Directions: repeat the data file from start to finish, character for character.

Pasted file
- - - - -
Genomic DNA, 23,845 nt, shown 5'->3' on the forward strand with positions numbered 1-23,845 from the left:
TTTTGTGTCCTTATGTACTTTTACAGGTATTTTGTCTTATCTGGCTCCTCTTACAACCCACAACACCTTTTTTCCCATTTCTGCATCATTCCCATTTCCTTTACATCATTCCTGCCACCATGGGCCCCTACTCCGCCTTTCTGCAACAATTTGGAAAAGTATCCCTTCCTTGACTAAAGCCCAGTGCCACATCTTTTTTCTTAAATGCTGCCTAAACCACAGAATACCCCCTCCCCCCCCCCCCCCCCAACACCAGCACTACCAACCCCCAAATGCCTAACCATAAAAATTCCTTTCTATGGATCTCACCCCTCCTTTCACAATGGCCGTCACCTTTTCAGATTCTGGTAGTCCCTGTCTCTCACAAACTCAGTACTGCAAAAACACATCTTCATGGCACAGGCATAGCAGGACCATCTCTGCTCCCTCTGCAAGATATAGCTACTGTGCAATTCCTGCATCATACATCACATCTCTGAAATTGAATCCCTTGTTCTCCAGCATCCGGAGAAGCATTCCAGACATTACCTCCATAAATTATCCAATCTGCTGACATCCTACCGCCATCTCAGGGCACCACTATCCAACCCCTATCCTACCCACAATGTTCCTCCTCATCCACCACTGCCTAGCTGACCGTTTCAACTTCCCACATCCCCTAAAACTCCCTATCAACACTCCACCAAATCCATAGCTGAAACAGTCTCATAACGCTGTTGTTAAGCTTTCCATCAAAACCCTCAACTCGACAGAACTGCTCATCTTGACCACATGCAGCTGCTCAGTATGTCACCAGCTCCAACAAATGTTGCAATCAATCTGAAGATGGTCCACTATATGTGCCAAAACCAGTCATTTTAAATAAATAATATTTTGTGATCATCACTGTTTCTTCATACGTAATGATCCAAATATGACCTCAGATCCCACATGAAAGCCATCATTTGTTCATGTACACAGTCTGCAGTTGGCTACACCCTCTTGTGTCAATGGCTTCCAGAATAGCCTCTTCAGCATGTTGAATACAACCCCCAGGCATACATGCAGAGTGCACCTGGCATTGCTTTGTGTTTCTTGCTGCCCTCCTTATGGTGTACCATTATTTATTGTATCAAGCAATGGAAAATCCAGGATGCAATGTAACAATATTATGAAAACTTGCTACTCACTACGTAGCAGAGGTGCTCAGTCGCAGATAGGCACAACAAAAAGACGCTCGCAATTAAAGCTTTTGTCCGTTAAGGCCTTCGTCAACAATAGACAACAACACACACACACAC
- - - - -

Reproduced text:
Genomic DNA, 23,845 nt, shown 5'->3' on the forward strand with positions numbered 1-23,845 from the left:
TTTTGTGTCCTTATGTACTTTTACAGGTATTTTGTCTTATCTGGCTCCTCTTACAACCCACAACACCTTTTTTCCCATTTCTGCATCATTCCCATTTCCTTTACATCATTCCTGCCACCATGGGCCCCTACTCCGCCTTTCTGCAACAATTTGGAAAAGTATCCCTTCCTTGACTAAAGCCCAGTGCCACATCTTTTTTCTTAAATGCTGCCTAAACCACAGAATACCCCCTCCCCCCCCCCCCCCCCAACACCAGCACTACCAACCCCCAAATGCCTAACCATAAAAATTCCTTTCTATGGATCTCACCCCTCCTTTCACAATGGCCGTCACCTTTTCAGATTCTGGTAGTCCCTGTCTCTCACAAACTCAGTACTGCAAAAACACATCTTCATGGCACAGGCATAGCAGGACCATCTCTGCTCCCTCTGCAAGATATAGCTACTGTGCAATTCCTGCATCATACATCACATCTCTGAAATTGAATCCCTTGTTCTCCAGCATCCGGAGAAGCATTCCAGACATTACCTCCATAAATTATCCAATCTGCTGACATCCTACCGCCATCTCAGGGCACCACTATCCAACCCCTATCCTACCCACAATGTTCCTCCTCATCCACCACTGCCTAGCTGACCGTTTCAACTTCCCACATCCCCTAAAACTCCCTATCAACACTCCACCAAATCCATAGCTGAAACAGTCTCATAACGCTGTTGTTAAGCTTTCCATCAAAACCCTCAACTCGACAGAACTGCTCATCTTGACCACATGCAGCTGCTCAGTATGTCACCAGCTCCAACAAATGTTGCAATCAATCTGAAGATGGTCCACTATATGTGCCAAAACCAGTCATTTTAAATAAATAATATTTTGTGATCATCACTGTTTCTTCATACGTAATGATCCAAATATGACCTCAGATCCCACATGAAAGCCATCATTTGTTCATGTACACAGTCTGCAGTTGGCTACACCCTCTTGTGTCAATGGCTTCCAGAATAGCCTCTTCAGCATGTTGAATACAACCCCCAGGCATACATGCAGAGTGCACCTGGCATTGCTTTGTGTTTCTTGCTGCCCTCCTTATGGTGTACCATTATTTATTGTATCAAGCAATGGAAAATCCAGGATGCAATGTAACAATATTATGAAAACTTGCTACTCACTACGTAGCAGAGGTGCTCAGTCGCAGATAGGCACAACAAAAAGACGCTCGCAATTAAAGCTTTTGTCCGTTAAGGCCTTCGTCAACAATAGACAACAACACACACACACAC